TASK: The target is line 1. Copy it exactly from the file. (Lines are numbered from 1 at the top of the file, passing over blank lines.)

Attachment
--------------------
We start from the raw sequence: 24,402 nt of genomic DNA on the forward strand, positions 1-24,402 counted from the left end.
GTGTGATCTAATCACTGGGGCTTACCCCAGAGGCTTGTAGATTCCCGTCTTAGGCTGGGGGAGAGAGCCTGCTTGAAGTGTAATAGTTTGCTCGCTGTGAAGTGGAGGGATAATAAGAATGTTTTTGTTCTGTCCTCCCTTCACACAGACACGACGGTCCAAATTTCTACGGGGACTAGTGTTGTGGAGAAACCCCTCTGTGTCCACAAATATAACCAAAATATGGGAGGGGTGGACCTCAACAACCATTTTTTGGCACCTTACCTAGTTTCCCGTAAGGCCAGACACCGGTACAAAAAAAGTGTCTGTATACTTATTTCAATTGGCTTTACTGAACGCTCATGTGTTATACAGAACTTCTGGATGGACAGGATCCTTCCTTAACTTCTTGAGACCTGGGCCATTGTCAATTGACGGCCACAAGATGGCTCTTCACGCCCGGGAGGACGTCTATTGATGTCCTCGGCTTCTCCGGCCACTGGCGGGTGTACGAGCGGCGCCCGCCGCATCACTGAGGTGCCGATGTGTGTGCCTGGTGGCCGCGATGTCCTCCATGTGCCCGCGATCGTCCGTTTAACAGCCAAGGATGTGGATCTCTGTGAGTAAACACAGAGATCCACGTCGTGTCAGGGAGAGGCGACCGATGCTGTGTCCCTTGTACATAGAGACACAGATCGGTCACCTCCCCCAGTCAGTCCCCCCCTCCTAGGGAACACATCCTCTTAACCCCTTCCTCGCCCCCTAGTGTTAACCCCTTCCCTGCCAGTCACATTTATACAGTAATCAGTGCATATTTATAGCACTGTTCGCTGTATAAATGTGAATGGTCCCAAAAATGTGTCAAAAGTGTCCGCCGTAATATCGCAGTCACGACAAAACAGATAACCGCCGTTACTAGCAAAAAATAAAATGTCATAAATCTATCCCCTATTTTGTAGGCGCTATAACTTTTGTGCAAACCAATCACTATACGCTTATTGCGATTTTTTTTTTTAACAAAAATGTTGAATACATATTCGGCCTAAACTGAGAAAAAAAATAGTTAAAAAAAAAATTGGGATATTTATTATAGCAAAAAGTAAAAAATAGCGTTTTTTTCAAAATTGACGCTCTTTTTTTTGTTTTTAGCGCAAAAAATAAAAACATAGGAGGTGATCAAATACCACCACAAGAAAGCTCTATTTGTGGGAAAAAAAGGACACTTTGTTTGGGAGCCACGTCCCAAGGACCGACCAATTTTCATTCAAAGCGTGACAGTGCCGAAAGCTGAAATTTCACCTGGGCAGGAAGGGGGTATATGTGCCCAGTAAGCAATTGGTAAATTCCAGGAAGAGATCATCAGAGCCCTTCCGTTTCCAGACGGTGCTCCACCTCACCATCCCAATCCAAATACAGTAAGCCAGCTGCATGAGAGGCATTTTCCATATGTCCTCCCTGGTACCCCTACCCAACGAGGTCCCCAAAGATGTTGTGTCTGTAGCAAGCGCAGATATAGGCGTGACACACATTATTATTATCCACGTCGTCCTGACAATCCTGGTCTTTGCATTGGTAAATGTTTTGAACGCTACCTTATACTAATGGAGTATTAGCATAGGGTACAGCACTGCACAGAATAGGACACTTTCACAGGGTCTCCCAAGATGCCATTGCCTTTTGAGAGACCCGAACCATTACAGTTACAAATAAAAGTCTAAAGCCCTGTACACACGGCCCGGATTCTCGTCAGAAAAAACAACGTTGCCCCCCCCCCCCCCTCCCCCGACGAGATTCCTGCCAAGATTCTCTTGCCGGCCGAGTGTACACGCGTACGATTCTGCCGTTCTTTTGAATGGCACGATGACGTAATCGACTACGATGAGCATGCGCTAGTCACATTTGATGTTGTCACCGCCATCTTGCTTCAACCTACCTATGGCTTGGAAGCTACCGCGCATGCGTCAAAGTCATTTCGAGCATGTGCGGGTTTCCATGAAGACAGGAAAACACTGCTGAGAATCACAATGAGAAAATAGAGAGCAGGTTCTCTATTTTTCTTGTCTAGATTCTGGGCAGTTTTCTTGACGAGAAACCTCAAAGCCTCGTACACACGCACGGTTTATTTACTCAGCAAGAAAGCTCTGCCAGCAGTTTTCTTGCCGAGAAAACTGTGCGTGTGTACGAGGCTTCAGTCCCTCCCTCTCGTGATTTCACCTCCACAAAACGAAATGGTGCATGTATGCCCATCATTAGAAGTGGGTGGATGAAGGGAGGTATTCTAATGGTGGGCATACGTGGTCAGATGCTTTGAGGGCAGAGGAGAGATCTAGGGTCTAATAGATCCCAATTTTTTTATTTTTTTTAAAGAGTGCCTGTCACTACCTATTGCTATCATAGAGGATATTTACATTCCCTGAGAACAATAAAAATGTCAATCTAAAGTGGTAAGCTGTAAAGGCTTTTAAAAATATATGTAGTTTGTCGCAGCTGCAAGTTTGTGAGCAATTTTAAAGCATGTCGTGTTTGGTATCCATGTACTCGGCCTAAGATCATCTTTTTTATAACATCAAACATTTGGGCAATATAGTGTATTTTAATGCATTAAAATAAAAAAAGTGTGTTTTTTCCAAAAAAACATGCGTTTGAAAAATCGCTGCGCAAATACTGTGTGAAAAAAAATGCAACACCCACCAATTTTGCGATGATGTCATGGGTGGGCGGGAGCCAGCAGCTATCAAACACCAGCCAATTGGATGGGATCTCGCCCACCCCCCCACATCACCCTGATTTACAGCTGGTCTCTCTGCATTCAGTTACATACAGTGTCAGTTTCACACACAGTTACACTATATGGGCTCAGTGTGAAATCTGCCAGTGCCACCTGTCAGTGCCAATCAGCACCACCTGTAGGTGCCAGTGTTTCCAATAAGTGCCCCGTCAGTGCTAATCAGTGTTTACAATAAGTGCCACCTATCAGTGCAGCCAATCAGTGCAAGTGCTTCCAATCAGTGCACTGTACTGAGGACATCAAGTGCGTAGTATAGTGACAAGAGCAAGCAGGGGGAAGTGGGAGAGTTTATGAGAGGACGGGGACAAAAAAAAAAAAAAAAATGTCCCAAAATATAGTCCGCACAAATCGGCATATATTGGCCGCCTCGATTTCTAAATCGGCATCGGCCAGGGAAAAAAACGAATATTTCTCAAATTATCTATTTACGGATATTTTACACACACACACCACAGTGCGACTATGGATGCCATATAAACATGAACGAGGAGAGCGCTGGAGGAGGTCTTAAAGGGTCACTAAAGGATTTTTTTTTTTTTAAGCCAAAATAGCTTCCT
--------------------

We start from the raw sequence: 24,402 nt of genomic DNA on the forward strand, positions 1-24,402 counted from the left end.